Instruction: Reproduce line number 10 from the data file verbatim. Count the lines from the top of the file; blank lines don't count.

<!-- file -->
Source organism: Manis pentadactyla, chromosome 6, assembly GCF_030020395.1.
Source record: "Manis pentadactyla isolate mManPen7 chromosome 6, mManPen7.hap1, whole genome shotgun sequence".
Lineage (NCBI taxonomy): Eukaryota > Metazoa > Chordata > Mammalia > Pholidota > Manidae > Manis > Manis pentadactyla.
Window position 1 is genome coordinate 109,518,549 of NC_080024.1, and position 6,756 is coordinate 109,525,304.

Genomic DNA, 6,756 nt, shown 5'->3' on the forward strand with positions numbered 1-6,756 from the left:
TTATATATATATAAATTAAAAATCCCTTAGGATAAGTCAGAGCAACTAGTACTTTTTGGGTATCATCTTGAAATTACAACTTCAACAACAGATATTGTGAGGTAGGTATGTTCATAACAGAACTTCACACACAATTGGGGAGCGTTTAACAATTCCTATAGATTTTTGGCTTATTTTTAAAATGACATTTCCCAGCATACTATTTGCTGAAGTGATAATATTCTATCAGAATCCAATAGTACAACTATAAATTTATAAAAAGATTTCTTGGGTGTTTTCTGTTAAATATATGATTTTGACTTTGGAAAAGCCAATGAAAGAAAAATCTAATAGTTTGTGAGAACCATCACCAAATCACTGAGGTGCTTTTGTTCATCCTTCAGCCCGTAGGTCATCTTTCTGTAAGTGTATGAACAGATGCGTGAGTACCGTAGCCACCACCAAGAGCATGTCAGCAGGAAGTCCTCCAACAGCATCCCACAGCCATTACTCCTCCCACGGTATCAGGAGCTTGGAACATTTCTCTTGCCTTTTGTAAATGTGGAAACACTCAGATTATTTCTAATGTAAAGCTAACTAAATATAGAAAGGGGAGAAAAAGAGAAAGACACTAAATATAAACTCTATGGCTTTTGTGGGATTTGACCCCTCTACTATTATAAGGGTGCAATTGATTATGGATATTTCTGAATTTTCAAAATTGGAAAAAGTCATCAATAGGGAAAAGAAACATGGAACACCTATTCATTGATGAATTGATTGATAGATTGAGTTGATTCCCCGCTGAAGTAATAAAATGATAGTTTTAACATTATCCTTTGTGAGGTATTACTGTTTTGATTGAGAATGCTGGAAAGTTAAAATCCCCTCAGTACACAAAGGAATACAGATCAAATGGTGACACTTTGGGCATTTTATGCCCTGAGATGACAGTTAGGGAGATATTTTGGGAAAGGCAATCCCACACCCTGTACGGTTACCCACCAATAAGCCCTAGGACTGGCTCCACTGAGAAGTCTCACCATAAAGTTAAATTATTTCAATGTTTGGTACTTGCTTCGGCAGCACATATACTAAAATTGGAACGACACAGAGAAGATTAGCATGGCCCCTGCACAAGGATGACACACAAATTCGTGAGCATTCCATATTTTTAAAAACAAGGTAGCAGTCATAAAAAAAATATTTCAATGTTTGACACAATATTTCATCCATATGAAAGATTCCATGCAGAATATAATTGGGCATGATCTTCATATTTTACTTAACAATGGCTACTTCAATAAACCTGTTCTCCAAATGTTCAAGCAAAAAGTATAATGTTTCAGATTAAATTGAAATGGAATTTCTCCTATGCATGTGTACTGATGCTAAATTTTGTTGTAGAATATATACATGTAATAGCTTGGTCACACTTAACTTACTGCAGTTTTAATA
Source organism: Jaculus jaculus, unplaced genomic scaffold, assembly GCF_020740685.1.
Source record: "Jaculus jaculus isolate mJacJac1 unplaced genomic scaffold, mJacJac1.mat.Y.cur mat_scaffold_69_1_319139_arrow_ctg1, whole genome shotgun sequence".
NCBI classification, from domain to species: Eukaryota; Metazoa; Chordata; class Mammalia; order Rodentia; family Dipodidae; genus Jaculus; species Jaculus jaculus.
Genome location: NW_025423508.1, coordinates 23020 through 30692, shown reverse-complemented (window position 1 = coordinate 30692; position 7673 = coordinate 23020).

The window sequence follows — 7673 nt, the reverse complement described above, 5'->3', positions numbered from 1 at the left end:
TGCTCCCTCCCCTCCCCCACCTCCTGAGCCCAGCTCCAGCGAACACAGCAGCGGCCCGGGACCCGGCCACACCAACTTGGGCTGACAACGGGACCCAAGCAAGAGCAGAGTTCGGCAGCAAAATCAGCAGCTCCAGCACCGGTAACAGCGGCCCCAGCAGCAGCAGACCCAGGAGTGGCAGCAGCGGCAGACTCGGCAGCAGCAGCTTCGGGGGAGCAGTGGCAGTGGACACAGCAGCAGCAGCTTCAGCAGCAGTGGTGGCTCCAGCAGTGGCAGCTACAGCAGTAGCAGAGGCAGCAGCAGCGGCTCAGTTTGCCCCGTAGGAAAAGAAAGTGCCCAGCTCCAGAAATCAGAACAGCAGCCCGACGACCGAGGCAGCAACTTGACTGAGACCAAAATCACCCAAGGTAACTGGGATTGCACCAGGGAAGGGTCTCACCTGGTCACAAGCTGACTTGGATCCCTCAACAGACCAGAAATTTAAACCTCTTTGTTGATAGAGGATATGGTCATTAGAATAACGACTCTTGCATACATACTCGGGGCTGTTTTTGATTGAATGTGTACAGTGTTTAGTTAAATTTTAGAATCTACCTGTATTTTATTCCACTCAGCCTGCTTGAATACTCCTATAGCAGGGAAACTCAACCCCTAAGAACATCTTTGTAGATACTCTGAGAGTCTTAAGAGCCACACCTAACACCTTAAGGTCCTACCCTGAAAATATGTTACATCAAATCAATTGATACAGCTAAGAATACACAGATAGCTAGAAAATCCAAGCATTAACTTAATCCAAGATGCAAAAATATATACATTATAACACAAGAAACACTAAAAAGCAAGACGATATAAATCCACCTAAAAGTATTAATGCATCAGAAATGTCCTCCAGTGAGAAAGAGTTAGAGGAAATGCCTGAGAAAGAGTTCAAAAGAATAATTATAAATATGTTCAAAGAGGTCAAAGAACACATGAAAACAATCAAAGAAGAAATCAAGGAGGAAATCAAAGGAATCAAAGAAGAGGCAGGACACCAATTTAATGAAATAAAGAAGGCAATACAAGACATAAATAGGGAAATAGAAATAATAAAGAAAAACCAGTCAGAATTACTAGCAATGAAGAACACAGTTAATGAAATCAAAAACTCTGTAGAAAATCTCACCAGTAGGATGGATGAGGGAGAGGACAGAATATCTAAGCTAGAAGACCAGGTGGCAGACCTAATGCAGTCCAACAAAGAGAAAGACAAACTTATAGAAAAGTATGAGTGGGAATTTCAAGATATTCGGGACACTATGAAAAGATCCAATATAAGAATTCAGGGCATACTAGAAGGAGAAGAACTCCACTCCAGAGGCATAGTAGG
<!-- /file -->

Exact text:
Genome location: NW_025423508.1, coordinates 23020 through 30692, shown reverse-complemented (window position 1 = coordinate 30692; position 7673 = coordinate 23020).